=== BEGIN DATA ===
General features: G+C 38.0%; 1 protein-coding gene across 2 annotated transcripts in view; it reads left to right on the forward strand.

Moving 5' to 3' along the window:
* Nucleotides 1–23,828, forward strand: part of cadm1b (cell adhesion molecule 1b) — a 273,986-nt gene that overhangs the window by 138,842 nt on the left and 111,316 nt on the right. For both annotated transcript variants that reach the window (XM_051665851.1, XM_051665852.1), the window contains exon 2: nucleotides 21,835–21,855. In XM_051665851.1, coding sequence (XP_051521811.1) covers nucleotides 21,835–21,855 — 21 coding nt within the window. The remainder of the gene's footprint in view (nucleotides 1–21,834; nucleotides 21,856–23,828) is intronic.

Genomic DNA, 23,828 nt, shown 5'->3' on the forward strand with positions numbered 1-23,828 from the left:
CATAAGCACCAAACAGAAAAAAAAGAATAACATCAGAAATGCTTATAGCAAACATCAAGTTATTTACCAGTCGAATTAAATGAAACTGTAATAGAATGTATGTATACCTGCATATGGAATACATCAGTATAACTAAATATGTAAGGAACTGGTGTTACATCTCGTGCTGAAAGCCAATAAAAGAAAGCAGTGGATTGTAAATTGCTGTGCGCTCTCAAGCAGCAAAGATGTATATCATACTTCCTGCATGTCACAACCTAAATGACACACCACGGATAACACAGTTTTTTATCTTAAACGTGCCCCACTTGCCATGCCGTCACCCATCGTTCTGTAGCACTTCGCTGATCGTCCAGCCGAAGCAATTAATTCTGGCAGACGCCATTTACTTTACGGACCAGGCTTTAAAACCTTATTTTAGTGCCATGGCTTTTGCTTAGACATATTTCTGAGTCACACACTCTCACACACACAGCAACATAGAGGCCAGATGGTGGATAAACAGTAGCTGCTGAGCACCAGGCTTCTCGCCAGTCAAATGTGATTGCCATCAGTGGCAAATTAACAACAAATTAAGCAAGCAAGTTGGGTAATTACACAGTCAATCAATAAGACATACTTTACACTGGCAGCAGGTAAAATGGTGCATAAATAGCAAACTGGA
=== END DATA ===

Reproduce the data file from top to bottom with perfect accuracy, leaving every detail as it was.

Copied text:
General features: G+C 38.0%; 1 protein-coding gene across 2 annotated transcripts in view; it reads left to right on the forward strand.

Moving 5' to 3' along the window:
* Nucleotides 1–23,828, forward strand: part of cadm1b (cell adhesion molecule 1b) — a 273,986-nt gene that overhangs the window by 138,842 nt on the left and 111,316 nt on the right. For both annotated transcript variants that reach the window (XM_051665851.1, XM_051665852.1), the window contains exon 2: nucleotides 21,835–21,855. In XM_051665851.1, coding sequence (XP_051521811.1) covers nucleotides 21,835–21,855 — 21 coding nt within the window. The remainder of the gene's footprint in view (nucleotides 1–21,834; nucleotides 21,856–23,828) is intronic.

Genomic DNA, 23,828 nt, shown 5'->3' on the forward strand with positions numbered 1-23,828 from the left:
CATAAGCACCAAACAGAAAAAAAAGAATAACATCAGAAATGCTTATAGCAAACATCAAGTTATTTACCAGTCGAATTAAATGAAACTGTAATAGAATGTATGTATACCTGCATATGGAATACATCAGTATAACTAAATATGTAAGGAACTGGTGTTACATCTCGTGCTGAAAGCCAATAAAAGAAAGCAGTGGATTGTAAATTGCTGTGCGCTCTCAAGCAGCAAAGATGTATATCATACTTCCTGCATGTCACAACCTAAATGACACACCACGGATAACACAGTTTTTTATCTTAAACGTGCCCCACTTGCCATGCCGTCACCCATCGTTCTGTAGCACTTCGCTGATCGTCCAGCCGAAGCAATTAATTCTGGCAGACGCCATTTACTTTACGGACCAGGCTTTAAAACCTTATTTTAGTGCCATGGCTTTTGCTTAGACATATTTCTGAGTCACACACTCTCACACACACAGCAACATAGAGGCCAGATGGTGGATAAACAGTAGCTGCTGAGCACCAGGCTTCTCGCCAGTCAAATGTGATTGCCATCAGTGGCAAATTAACAACAAATTAAGCAAGCAAGTTGGGTAATTACACAGTCAATCAATAAGACATACTTTACACTGGCAGCAGGTAAAATGGTGCATAAATAGCAAACTGGA